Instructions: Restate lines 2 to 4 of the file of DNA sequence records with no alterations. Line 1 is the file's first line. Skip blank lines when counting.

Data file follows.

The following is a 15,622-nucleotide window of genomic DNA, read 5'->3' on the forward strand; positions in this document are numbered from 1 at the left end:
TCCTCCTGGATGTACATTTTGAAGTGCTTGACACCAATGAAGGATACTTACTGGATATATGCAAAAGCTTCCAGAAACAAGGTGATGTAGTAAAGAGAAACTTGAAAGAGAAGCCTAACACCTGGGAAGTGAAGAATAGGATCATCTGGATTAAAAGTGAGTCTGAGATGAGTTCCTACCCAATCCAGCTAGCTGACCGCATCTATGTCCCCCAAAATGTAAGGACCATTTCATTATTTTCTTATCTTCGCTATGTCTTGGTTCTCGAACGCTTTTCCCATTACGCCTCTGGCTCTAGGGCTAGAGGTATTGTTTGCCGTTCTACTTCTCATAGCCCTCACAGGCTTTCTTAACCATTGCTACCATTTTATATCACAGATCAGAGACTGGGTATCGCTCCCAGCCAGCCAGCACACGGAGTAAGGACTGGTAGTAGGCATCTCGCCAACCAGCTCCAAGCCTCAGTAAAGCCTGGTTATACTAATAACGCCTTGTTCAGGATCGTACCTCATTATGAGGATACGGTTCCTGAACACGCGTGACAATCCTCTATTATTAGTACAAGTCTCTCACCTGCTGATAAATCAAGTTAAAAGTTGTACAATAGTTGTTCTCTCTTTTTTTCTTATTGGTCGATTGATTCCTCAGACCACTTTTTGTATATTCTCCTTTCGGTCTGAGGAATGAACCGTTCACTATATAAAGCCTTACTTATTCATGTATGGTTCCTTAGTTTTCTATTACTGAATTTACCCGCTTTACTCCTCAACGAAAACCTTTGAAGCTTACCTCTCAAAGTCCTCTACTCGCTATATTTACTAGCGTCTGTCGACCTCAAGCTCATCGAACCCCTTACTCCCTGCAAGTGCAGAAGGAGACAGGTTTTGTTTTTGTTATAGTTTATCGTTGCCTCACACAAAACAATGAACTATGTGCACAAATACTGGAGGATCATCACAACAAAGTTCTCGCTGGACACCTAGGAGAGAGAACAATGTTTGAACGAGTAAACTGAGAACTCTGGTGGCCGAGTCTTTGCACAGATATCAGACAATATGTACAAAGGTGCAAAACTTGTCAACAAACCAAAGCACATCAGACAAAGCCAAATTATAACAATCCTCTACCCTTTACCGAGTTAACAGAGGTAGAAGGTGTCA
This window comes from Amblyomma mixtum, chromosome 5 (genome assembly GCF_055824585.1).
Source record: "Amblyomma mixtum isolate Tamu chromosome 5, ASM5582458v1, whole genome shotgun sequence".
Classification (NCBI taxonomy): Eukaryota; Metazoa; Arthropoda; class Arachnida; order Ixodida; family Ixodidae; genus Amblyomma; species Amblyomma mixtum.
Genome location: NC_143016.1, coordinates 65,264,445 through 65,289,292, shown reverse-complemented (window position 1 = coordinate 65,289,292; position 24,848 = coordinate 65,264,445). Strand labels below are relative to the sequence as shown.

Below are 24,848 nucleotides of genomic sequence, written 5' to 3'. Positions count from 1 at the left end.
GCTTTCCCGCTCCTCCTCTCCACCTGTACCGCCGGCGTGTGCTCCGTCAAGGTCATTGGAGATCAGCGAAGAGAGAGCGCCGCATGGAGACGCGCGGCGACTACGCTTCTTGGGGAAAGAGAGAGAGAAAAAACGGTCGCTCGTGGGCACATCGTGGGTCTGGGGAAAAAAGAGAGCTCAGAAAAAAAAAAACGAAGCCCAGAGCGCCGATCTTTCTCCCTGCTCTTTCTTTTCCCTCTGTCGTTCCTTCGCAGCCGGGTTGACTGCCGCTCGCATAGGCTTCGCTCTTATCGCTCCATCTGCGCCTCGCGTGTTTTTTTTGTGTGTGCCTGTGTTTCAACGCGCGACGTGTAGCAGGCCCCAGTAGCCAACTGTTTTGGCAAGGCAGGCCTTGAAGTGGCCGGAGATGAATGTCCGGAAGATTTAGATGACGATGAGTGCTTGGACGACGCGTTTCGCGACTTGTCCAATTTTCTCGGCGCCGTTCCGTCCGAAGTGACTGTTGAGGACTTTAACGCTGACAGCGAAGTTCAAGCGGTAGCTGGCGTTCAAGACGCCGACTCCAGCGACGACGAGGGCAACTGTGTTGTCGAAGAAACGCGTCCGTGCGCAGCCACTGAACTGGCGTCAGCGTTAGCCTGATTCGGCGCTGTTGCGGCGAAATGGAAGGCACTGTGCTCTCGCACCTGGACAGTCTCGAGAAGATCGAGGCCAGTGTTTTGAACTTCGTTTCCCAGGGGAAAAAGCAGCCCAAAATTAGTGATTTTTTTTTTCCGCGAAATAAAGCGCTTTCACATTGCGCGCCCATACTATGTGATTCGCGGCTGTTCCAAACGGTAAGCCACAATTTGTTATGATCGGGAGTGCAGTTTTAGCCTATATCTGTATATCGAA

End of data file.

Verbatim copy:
TCCTCCTGGATGTACATTTTGAAGTGCTTGACACCAATGAAGGATACTTACTGGATATATGCAAAAGCTTCCAGAAACAAGGTGATGTAGTAAAGAGAAACTTGAAAGAGAAGCCTAACACCTGGGAAGTGAAGAATAGGATCATCTGGATTAAAAGTGAGTCTGAGATGAGTTCCTACCCAATCCAGCTAGCTGACCGCATCTATGTCCCCCAAAATGTAAGGACCATTTCATTATTTTCTTATCTTCGCTATGTCTTGGTTCTCGAACGCTTTTCCCATTACGCCTCTGGCTCTAGGGCTAGAGGTATTGTTTGCCGTTCTACTTCTCATAGCCCTCACAGGCTTTCTTAACCATTGCTACCATTTTATATCACAGATCAGAGACTGGGTATCGCTCCCAGCCAGCCAGCACACGGAGTAAGGACTGGTAGTAGGCATCTCGCCAACCAGCTCCAAGCCTCAGTAAAGCCTGGTTATACTAATAACGCCTTGTTCAGGATCGTACCTCATTATGAGGATACGGTTCCTGAACACGCGTGACAATCCTCTATTATTAGTACAAGTCTCTCACCTGCTGATAAATCAAGTTAAAAGTTGTACAATAGTTGTTCTCTCTTTTTTTCTTATTGGTCGATTGATTCCTCAGACCACTTTTTGTATATTCTCCTTTCGGTCTGAGGAATGAACCGTTCACTATATAAAGCCTTACTTATTCATGTATGGTTCCTTAGTTTTCTATTACTGAATTTACCCGCTTTACTCCTCAACGAAAACCTTTGAAGCTTACCTCTCAAAGTCCTCTACTCGCTATATTTACTAGCGTCTGTCGACCTCAAGCTCATCGAACCCCTTACTCCCTGCAAGTGCAGAAGGAGACAGGTTTTGTTTTTGTTATAGTTTATCGTTGCCTCACACAAAACAATGAACTATGTGCACAAATACTGGAGGATCATCACAACAAAGTTCTCGCTGGACACCTAGGAGAGAGAACAATGTTTGAACGAGTAAACTGAGAACTCTGGTGGCCGAGTCTTTGCACAGATATCAGACAATATGTACAAAGGTGCAAAACTTGTCAACAAACCAAAGCACATCAGACAAAGCCAAATTATAACAATCCTCTACCCTTTACCGAGTTAACAGAGGTAGAAGGTGTCA
This window comes from Amblyomma mixtum, chromosome 5 (genome assembly GCF_055824585.1).
Source record: "Amblyomma mixtum isolate Tamu chromosome 5, ASM5582458v1, whole genome shotgun sequence".